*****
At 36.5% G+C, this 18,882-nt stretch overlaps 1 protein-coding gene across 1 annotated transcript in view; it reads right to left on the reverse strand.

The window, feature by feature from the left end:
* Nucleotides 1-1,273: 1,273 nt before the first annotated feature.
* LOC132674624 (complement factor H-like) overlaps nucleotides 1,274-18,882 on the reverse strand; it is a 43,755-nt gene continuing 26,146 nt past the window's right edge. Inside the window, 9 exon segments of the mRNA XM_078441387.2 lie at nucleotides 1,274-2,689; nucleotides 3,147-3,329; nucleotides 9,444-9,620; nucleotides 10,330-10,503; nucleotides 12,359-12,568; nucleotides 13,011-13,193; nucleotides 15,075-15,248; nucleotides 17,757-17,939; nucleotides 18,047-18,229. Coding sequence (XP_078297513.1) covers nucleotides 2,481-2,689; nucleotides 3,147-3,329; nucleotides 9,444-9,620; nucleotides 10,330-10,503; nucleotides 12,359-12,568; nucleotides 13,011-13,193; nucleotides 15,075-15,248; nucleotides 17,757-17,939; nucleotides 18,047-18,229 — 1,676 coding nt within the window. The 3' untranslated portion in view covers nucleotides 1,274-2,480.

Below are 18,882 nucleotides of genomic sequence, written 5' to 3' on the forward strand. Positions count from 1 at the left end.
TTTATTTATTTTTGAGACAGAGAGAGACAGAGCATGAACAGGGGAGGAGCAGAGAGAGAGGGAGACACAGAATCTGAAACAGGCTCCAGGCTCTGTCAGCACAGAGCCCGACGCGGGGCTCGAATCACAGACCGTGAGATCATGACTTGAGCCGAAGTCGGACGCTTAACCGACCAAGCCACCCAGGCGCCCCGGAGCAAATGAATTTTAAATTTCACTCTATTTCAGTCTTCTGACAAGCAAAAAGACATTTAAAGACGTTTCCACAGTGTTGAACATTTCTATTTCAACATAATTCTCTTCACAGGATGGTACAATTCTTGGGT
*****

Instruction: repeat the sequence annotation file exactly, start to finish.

At 36.5% G+C, this 18,882-nt stretch overlaps 1 protein-coding gene across 1 annotated transcript in view; it reads right to left on the reverse strand.

The window, feature by feature from the left end:
* Nucleotides 1-1,273: 1,273 nt before the first annotated feature.
* LOC132674624 (complement factor H-like) overlaps nucleotides 1,274-18,882 on the reverse strand; it is a 43,755-nt gene continuing 26,146 nt past the window's right edge. Inside the window, 9 exon segments of the mRNA XM_078441387.2 lie at nucleotides 1,274-2,689; nucleotides 3,147-3,329; nucleotides 9,444-9,620; nucleotides 10,330-10,503; nucleotides 12,359-12,568; nucleotides 13,011-13,193; nucleotides 15,075-15,248; nucleotides 17,757-17,939; nucleotides 18,047-18,229. Coding sequence (XP_078297513.1) covers nucleotides 2,481-2,689; nucleotides 3,147-3,329; nucleotides 9,444-9,620; nucleotides 10,330-10,503; nucleotides 12,359-12,568; nucleotides 13,011-13,193; nucleotides 15,075-15,248; nucleotides 17,757-17,939; nucleotides 18,047-18,229 — 1,676 coding nt within the window. The 3' untranslated portion in view covers nucleotides 1,274-2,480.

Below are 18,882 nucleotides of genomic sequence, written 5' to 3' on the forward strand. Positions count from 1 at the left end.
TTTATTTATTTTTGAGACAGAGAGAGACAGAGCATGAACAGGGGAGGAGCAGAGAGAGAGGGAGACACAGAATCTGAAACAGGCTCCAGGCTCTGTCAGCACAGAGCCCGACGCGGGGCTCGAATCACAGACCGTGAGATCATGACTTGAGCCGAAGTCGGACGCTTAACCGACCAAGCCACCCAGGCGCCCCGGAGCAAATGAATTTTAAATTTCACTCTATTTCAGTCTTCTGACAAGCAAAAAGACATTTAAAGACGTTTCCACAGTGTTGAACATTTCTATTTCAACATAATTCTCTTCACAGGATGGTACAATTCTTGGGT